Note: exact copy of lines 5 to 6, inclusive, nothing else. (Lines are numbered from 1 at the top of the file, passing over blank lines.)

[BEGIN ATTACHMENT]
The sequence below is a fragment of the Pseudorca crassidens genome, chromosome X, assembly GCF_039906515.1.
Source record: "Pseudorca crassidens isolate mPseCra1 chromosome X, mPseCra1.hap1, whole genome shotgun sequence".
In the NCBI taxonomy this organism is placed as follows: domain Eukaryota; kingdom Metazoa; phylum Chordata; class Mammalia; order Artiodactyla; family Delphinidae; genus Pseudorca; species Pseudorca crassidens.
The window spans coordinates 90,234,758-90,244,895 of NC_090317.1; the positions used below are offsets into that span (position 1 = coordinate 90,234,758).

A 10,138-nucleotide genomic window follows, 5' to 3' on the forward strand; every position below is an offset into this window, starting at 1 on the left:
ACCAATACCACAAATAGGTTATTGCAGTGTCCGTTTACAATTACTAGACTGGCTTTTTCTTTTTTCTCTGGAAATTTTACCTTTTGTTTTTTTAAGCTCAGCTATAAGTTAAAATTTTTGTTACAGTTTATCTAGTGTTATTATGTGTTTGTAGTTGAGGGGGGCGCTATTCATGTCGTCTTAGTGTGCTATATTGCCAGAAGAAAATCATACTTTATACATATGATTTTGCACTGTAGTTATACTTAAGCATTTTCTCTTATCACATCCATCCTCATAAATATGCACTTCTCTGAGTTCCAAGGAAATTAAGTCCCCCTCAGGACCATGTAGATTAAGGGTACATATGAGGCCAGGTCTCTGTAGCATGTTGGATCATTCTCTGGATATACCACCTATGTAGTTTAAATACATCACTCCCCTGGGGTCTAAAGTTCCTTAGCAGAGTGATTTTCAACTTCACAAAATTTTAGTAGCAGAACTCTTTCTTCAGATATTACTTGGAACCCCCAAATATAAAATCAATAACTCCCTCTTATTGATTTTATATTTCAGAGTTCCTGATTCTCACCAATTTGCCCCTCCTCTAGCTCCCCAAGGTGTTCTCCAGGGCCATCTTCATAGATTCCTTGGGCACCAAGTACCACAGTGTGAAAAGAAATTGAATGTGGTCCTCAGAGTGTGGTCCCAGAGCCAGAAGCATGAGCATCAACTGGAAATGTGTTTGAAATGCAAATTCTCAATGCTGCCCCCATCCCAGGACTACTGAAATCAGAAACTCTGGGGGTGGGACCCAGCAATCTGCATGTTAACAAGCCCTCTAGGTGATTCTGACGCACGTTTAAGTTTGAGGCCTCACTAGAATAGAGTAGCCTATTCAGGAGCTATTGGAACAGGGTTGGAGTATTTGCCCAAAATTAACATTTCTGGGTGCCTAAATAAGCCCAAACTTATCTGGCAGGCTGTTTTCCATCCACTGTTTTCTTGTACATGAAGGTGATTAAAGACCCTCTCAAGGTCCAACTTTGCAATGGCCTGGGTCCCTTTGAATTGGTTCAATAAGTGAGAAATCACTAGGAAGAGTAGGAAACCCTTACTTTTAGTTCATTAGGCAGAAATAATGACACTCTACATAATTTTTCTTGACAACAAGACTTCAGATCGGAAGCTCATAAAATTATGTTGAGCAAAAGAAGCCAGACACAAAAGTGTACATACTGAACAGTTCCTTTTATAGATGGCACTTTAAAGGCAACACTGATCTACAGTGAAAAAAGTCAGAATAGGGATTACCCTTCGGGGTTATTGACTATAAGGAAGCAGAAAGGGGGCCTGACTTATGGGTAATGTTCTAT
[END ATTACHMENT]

A 10,138-nucleotide genomic window follows, 5' to 3' on the forward strand; every position below is an offset into this window, starting at 1 on the left:
ACCAATACCACAAATAGGTTATTGCAGTGTCCGTTTACAATTACTAGACTGGCTTTTTCTTTTTTCTCTGGAAATTTTACCTTTTGTTTTTTTAAGCTCAGCTATAAGTTAAAATTTTTGTTACAGTTTATCTAGTGTTATTATGTGTTTGTAGTTGAGGGGGGCGCTATTCATGTCGTCTTAGTGTGCTATATTGCCAGAAGAAAATCATACTTTATACATATGATTTTGCACTGTAGTTATACTTAAGCATTTTCTCTTATCACATCCATCCTCATAAATATGCACTTCTCTGAGTTCCAAGGAAATTAAGTCCCCCTCAGGACCATGTAGATTAAGGGTACATATGAGGCCAGGTCTCTGTAGCATGTTGGATCATTCTCTGGATATACCACCTATGTAGTTTAAATACATCACTCCCCTGGGGTCTAAAGTTCCTTAGCAGAGTGATTTTCAACTTCACAAAATTTTAGTAGCAGAACTCTTTCTTCAGATATTACTTGGAACCCCCAAATATAAAATCAATAACTCCCTCTTATTGATTTTATATTTCAGAGTTCCTGATTCTCACCAATTTGCCCCTCCTCTAGCTCCCCAAGGTGTTCTCCAGGGCCATCTTCATAGATTCCTTGGGCACCAAGTACCACAGTGTGAAAAGAAATTGAATGTGGTCCTCAGAGTGTGGTCCCAGAGCCAGAAGCATGAGCATCAACTGGAAATGTGTTTGAAATGCAAATTCTCAATGCTGCCCCCATCCCAGGACTACTGAAATCAGAAACTCTGGGGGTGGGACCCAGCAATCTGCATGTTAACAAGCCCTCTAGGTGATTCTGACGCACGTTTAAGTTTGAGGCCTCACTAGAATAGAGTAGCCTATTCAGGAGCTATTGGAACAGGGTTGGAGTATTTGCCCAAAATTAACATTTCTGGGTGCCTAAATAAGCCCAAACTTATCTGGCAGGCTGTTTTCCATCCACTGTTTTCTTGTACATGAAGGTGATTAAAGACCCTCTCAAGGTCCAACTTTGCAATGGCCTGGGTCCCTTTGAATTGGTTCAATAAGTGAGAAATCACTAGGAAGAGTAGGAAACCCTTACTTTTAGTTCATTAGGCAGAAATAATGACACTCTACATAATTTTTCTTGACAACAAGACTTCAGATCGGAAGCTCATAAAATTATGTTGAGCAAAAGAAGCCAGACACAAAAGTGTACATACTGAACAGTTCCTTTTATAGATGGCACTTTAAAGGCAACACTGATCTACAGTGAAAAAAGTCAGAATAGGGATTACCCTTCGGGGTTATTGACTATAAGGAAGCAGAAAGGGGGCCTGACTTATGGGTAATGTTCTAT